Health-related quality of life overlooked in cancer drug studies

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A McMaster University-led review and analysis of randomised clinical trials is questioning whether interventions which prolong progression-free survival in cancer patients, improve their health-related quality of life.

The systematic review and quantitative analysis of 52 articles reporting on 38 randomised clinical trials involving 13,979 cancer patients across 12 cancer types revealed no significant association between survival when the disease is not getting worse, or “progression-free survival”, and health-related quality of life.

The results were published in the Journal of the American Medical Association (JAMA) Internal Medicine.

“Given the increased use of progression-free survival as the primary outcome in new oncology drug trials, and uncertainty of overall survival, it remains possible that patients are receiving toxic and/or expensive treatments without experiencing important benefit,” said Feng Xie, senior author of the study and a professor of the Department of Health Research Methods, Evidence, and Impact at McMaster.

The research team conducted the review of human cancer randomised clinical trials published from January 2000 to May 2016, screening 35,960 records.

To increase comprehensiveness of the study, the researchers included a list of drugs approved by the U.S. Food and Drug Administration (FDA) based on progression-free survival benefit, and set no language limitations.

Originally developed as a measurement tool to identify activity in the early development of drugs, progression-free survival has become a widely-used surrogate outcome in cancer clinical trials.

The increasing use of this measurement is also reflected in drug regulatory approvals, with at least a dozen drugs approved by the FDA between 2005 and 2010 using progression-free survival as a primary end point.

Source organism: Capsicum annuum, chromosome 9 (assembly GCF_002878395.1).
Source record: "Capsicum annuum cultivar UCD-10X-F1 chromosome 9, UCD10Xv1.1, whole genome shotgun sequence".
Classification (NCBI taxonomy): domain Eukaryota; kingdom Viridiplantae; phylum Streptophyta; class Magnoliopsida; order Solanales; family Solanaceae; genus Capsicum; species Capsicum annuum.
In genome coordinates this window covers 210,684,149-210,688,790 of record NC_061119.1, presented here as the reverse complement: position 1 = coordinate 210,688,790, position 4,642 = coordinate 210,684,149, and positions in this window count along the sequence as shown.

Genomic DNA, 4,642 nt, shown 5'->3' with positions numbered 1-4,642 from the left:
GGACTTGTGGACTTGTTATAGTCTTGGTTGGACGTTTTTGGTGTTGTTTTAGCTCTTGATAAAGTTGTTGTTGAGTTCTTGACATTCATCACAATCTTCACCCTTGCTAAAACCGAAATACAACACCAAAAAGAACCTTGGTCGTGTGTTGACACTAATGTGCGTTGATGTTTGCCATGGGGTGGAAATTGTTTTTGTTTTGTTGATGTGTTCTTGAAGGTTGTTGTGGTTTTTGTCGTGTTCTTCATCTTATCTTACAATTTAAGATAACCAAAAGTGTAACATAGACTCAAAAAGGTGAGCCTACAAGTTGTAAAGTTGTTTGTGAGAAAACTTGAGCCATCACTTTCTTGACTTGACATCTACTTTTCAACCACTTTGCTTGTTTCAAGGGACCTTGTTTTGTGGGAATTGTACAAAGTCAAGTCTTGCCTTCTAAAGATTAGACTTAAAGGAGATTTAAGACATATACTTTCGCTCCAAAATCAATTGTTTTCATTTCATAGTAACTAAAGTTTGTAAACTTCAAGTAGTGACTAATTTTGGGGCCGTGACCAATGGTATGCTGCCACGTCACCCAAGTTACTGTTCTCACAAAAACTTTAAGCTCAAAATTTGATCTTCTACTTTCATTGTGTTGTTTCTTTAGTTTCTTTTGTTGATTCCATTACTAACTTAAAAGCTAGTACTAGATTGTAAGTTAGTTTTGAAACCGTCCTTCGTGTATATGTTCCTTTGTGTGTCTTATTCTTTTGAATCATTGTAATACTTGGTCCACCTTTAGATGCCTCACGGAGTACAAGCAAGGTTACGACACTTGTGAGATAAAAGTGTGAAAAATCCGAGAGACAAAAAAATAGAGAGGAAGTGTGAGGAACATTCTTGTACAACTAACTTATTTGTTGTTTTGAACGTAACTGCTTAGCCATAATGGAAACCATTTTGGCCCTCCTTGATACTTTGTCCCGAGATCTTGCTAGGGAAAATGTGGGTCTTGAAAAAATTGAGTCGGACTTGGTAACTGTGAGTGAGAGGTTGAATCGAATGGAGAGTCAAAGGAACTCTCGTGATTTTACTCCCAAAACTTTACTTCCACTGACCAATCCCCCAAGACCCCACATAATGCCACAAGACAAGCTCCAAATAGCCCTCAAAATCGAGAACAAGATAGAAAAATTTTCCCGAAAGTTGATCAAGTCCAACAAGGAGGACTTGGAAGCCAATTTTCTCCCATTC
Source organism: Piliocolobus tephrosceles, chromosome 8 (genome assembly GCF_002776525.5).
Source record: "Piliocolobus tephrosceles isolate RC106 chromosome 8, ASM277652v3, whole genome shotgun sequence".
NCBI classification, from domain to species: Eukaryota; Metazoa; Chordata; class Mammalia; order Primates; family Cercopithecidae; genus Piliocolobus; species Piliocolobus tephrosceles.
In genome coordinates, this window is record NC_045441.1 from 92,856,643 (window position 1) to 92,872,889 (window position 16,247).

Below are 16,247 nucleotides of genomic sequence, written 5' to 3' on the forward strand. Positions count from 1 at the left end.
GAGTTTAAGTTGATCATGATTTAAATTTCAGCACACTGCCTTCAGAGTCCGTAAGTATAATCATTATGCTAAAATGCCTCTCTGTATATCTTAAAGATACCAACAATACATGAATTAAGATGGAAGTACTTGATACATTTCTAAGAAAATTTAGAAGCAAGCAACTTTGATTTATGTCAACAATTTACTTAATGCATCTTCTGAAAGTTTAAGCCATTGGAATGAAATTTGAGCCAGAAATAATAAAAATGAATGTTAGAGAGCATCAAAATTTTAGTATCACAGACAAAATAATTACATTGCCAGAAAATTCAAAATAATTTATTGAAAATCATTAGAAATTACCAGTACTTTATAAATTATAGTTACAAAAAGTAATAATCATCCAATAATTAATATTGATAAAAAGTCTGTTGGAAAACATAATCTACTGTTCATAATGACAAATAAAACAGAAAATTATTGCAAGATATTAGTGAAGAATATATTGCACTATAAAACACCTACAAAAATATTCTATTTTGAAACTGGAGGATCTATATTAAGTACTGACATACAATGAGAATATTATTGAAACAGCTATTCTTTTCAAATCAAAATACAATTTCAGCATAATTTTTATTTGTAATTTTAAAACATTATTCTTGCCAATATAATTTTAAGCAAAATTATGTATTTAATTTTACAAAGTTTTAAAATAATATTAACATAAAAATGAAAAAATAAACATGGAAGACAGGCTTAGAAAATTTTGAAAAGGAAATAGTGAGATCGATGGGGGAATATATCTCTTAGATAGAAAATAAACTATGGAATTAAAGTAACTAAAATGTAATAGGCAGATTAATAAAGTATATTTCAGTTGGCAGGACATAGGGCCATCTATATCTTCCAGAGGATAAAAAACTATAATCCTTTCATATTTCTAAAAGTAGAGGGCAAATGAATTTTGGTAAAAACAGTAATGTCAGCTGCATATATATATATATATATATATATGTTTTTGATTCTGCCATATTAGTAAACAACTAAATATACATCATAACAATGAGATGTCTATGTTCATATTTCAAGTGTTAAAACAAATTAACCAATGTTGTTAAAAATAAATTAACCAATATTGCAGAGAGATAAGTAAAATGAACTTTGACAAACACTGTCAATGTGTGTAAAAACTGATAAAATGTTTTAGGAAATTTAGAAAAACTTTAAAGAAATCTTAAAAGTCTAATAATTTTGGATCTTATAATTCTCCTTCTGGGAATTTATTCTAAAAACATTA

“There are only two reasons to use progression-free survival as a valid end point in oncology,” said Xie. “One is that it is a valid surrogate marker for overall survival. The second is the assumption that patients who live longer without disease progression will have better health-related quality of life, even without longer survival.”

The results suggest future studies include rigorous and trustworthy measurement of health-related quality of life in cancer trials.

“Access to these types of drugs is costing our healthcare system a lot of money, and the troubling fact is that we do not have strong enough evidence to show that some of these drugs can extend a patient’s life or improve their quality of life,” Xie said.

“Therefore, to ensure patients are truly obtaining important benefit from cancer therapies, clinical trial investigators should measure health-related quality of life directly and accurately, ensuring adequate duration and follow-up, and publish it.”

Within the scientific research community, Xie argued for the need to “revisit this issue of using surrogate outcomes to measure the safety and efficacy of new oncology drugs.”


Source: McMaster University

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The ONA Editor curates oncology news, views and reviews from Australia and around the world for our readers. In aggregated content, original sources will be acknowledged in the article footer.

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